If you are unsure about working with an alternative practitioner, you are not alone. Many people are sceptical of anything that is unfamiliar and it is natural for us to be wary of what we don’t understand.
However, more and more people are looking for an integrative approach to their health and healing, one that combines scientific based medicine with more holistic methods.
First, let’s understand what defines a ‘holistic practitioner’. They go by many names; non-traditional practitioner, holistic healer, alternative or complementary therapist. And they may use many different modalities, from herbalism to kinesiology, from pranic healing to chakra balancing. The common thread is their overall approach to health and healing. Holistic practitioners look at health in a holistic way; they see the mind, body and spirit as an integrative whole.
Mainstream medicine tends to see the body as a collection of separate systems, with specialists looking at a particular area in isolation. While being very focused and allowing for a deep knowledge of a particular system, this method often misses the complexity and intricate interactions that happen within the body.
The wisdom of holistic healing is based largely on empirical knowledge – meaning that the information is obtained from observation. This approach is as old as humanity, but for some, this lack of scientific data devalues the therapy. Although the holistic approach may not have scientific proof, it has centuries of empirical evidence to back it up.
The aim of the holistic practitioner is also somewhat different to the mainstream medical approach. A holistic practitioner seeks to restore balance by supporting and nurturing the body’s natural functions. Rather than suppressing symptoms, the aim is to address the underlying cause of an illness or disease. This is one of the reasons why the body has to be looked at as a whole. Taking this approach means that although results are not usually immediate, they are often long lasting.
Energy is an unseen force that flows around and through each and every one of us. It can be found in every cell, every nerve and hormone in our body. Not only is it in our body, it also surrounds us. We’ve all experienced the feel of a place or a person. It is what makes us instantly like some people, and feel repelled by others. There are some places we feel comfortable in, and others we can’t wait to leave. This is all based on energy. It is not measurable, it is not quantifiable, and yet each of us has experienced it.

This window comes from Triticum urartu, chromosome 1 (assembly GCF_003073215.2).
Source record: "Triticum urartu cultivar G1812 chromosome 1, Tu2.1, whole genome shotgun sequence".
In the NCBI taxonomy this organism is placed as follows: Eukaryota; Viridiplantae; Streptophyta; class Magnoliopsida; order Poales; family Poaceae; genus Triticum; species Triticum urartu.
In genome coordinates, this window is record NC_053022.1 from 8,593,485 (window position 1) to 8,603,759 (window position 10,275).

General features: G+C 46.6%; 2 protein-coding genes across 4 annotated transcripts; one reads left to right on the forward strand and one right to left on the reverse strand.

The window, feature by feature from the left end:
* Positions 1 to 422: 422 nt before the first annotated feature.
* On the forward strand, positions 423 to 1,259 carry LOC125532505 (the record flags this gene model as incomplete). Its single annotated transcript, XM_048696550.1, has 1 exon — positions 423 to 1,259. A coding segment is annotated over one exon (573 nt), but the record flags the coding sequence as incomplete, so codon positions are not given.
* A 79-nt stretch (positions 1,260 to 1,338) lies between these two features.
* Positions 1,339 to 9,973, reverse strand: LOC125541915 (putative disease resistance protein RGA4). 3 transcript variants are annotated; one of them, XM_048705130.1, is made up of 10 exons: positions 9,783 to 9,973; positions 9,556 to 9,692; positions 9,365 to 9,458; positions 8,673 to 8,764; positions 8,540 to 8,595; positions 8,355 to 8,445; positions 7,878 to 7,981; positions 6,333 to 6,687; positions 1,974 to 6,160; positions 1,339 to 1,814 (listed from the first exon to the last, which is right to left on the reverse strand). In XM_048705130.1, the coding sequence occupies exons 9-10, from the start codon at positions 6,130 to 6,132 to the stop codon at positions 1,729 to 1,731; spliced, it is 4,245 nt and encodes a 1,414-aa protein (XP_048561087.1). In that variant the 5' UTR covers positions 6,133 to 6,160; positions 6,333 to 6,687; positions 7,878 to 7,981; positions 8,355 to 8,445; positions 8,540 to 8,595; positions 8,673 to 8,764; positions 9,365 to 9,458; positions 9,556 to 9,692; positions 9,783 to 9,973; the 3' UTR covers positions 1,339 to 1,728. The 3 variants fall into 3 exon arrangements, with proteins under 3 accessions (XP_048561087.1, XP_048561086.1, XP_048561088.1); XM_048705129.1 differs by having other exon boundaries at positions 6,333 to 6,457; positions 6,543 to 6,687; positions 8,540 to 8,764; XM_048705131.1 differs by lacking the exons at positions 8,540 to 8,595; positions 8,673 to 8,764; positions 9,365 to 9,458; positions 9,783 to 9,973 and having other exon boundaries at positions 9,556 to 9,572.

Although it is unseen, it can affect our health. The energy of emotions can cause physical symptoms. For example, when you are feeling angry you may get a headache. Or if you are anxious you may become nauseous. This is why if we only treat the symptoms, and do not address the underlying cause, it will do very little to fix the problem in the long-term.
Holistic therapists often use energy healing to activate the body’s subtle energy systems to remove deep-seated blocks. By breaking through these energetic blocks, the body’s inherent ability to heal itself is stimulated.
Energy healing can take the form of many different types of modalities. For example: meditation, chakra balancing, Reiki, Qigong, yoga, prana breath work, kinesiology, E.F.T., chi balancing and many others.
True healing happens when both our energetic body and our physical bodies are in alignment and working together. In our modern world, we tend to be disconnected from our energy. We ignore, suppress, or eliminate problems, rather than being curious about how they came about in the first place.
Unfortunately, when we disregard the energy behind the issue, and only aim to remove the symptoms, we never get to the cause of the issue. We may feel better in the short term, but one problem is replaced with another.
By integrating both the holistic and mainstream approach, a practitioner is able to treat both the symptoms, and the foundational causes of a disease.
Many doctors and mainstream medical personnel are seeing the value of techniques which use the energetic forces of the body. Studies on the effects of mindfulness, meditation, and yoga, have proven the beneficial effects of these therapies.
– mindfulness on cancer survival – https://www.ncbi.nlm.nih.gov/pubmed/27189614
– mediation on burnout – https://www.ncbi.nlm.nih.gov/pubmed/28634520
– yoga on brain health – https://www.ncbi.nlm.nih.gov/pubmed/28694775
– spiritual practices on mental health – https://www.ncbi.nlm.nih.gov/pubmed/26200715
The body is an intricate complex structure, and a practitioner with access to both mainstream and holistic medical philosophies, can provide a more complete therapeutic service.
By seeing the body as a whole, and treating underlying causes not just symptoms, they are able to work with their patients to achieve true health, rather than just provide disease management.